Washington, D.C. Countries partnered with the Millennium Challenge Corporation (MCC) are making great strides in adopting policies that stimulate private investment, promote trade, and create jobs according to an annual report that ranks 175 countries.
Doing Business 2007, produced annually by the International Finance Corporation (IFC), a World Bank subsidiary, highlights MCC’s incentive effect as a catalyst for reform efforts now underway in 13 countries, including Burkina Faso, El Salvador and Madagascar. The report also identifies three MCA-eligible countries among the 10 most aggressive reformers of the past year: Georgia; Ghana; and Tanzania.
The report reinforces what many of us already know: MCC’s competitive country selection process is creating important incentives for economic reform, said Ambassador John J. Danilovich, Chief Executive Officer of the MCC.
Eligibility for MCC Compact assistance is based on countries demonstrated commitment to policies that promote political and economic freedom, investments in education and health, control of corruption, and respect for civil liberties and the rule of law, using 16 third-party policy indicators.
Among the measures catalogued in the IFC report are: the time and cost of starting a business; the ease of registering property; the administrative burden of paying taxes; the enforceability of contracts; the efficiency of customs administration; and the existence and strength of investor protections.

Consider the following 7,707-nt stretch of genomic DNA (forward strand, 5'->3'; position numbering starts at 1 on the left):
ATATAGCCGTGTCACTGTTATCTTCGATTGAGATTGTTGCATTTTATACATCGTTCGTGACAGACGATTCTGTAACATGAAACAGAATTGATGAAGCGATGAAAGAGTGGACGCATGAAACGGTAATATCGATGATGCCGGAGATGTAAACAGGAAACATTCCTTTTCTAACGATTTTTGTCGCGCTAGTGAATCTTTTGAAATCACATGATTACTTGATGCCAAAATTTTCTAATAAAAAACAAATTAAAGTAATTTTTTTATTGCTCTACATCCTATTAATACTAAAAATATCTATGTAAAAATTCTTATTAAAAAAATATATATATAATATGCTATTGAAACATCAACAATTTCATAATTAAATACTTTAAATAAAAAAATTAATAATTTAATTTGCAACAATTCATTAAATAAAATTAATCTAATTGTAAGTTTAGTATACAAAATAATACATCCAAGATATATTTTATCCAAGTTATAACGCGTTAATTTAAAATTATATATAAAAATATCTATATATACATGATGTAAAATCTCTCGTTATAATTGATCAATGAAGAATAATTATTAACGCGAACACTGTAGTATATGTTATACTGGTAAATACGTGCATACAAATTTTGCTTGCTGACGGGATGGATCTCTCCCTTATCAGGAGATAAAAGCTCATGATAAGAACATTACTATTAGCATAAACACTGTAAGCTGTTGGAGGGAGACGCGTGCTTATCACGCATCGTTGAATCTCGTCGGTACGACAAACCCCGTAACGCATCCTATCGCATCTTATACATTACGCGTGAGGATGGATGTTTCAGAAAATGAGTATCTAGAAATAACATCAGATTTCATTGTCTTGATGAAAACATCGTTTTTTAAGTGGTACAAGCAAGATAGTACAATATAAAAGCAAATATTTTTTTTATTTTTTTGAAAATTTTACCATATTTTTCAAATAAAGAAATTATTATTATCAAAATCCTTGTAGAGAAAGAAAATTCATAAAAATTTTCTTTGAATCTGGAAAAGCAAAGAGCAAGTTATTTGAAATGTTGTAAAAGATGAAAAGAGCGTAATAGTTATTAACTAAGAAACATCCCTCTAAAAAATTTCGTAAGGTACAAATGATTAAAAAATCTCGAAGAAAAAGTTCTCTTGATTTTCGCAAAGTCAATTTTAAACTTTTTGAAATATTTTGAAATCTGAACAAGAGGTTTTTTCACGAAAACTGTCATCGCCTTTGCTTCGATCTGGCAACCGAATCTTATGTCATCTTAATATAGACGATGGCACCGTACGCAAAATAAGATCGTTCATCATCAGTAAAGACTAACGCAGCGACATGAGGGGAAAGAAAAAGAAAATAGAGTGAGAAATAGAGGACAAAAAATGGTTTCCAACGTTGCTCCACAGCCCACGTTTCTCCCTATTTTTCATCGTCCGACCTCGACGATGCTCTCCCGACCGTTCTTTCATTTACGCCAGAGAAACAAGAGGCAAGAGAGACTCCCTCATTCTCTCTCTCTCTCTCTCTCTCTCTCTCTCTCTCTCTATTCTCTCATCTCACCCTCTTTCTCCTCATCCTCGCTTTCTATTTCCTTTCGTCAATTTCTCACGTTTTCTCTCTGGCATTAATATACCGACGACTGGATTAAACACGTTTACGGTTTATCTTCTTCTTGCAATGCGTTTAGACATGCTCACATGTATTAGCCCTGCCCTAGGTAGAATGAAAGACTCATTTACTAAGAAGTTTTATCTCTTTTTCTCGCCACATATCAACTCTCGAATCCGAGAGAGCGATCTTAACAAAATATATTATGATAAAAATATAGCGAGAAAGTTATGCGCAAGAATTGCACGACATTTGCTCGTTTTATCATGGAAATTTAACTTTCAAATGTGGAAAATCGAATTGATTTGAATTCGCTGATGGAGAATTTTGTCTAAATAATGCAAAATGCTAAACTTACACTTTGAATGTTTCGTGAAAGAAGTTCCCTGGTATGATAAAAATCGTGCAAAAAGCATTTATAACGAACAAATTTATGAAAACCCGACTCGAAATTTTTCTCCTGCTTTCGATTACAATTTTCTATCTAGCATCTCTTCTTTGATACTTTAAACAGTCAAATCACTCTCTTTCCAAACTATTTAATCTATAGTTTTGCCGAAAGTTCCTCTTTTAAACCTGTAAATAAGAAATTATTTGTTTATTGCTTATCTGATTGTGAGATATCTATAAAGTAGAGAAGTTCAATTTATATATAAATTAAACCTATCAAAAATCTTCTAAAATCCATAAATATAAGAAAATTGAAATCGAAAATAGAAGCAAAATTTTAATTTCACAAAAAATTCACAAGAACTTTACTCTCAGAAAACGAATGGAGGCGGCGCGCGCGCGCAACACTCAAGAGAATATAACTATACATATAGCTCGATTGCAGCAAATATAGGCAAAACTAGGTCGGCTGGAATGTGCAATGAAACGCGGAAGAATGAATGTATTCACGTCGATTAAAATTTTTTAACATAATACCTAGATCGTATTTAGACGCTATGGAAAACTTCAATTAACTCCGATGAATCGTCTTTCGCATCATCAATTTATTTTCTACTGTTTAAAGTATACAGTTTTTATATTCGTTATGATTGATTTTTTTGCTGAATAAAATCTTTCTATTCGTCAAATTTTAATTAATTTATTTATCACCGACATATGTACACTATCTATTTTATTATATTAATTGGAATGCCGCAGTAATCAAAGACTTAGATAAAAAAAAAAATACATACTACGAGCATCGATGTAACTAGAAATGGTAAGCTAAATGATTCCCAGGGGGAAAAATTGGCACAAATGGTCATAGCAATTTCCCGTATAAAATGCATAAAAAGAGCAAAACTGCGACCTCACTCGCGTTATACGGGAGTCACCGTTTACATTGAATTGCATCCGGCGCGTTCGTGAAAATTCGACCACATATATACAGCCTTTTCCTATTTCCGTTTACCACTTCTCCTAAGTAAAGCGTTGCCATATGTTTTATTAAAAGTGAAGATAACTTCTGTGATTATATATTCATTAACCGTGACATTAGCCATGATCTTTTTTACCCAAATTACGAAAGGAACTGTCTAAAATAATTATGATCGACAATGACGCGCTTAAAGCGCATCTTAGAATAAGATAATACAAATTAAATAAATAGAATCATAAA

The incentive of becoming MCC eligible has prompted many countries to re-evaluate their policies, regulations, and legislation related to good governance, health and education, and their business climate, Danilovich said, adding, this is a welcome result of something I call the MCC effect.
According to the Doing Business 2007 report, Georgia led the world last year in its reform efforts. Since 2004, Georgia ‘s global ranking on the Ease of Doing Business index has risen from 112 to 37. Its government streamlined customs procedures, reduced the time and cost of business registration, and made it easier for employers to hire new workers. In 2005, MCC signed a $298 million development Compact with Georgia.
Since the Millennium Challenge Account introduced conditions for grant eligibility based on performance in the time and cost of business start-up, 13 countries have started reforms aimed at meeting the criteria, the IFC report states.
Since its establishment in 2004, MCC has approved Compacts totaling more than $2.1 billion with nine nations: Armenia; Benin; Cape Verde; Georgia; Ghana; Honduras; Madagascar; Nicaragua; and Vanuatu. MCC is also actively engaging with other eligible countries in Compact negotiations.
Millennium Challenge Corporation (MCC), a U.S. government corporation designed to work with some of the poorest countries in the world, is based on the principle that aid is most effective when it reinforces good governance, economic freedom, and investments in people that promote economic growth and elimination of extreme poverty.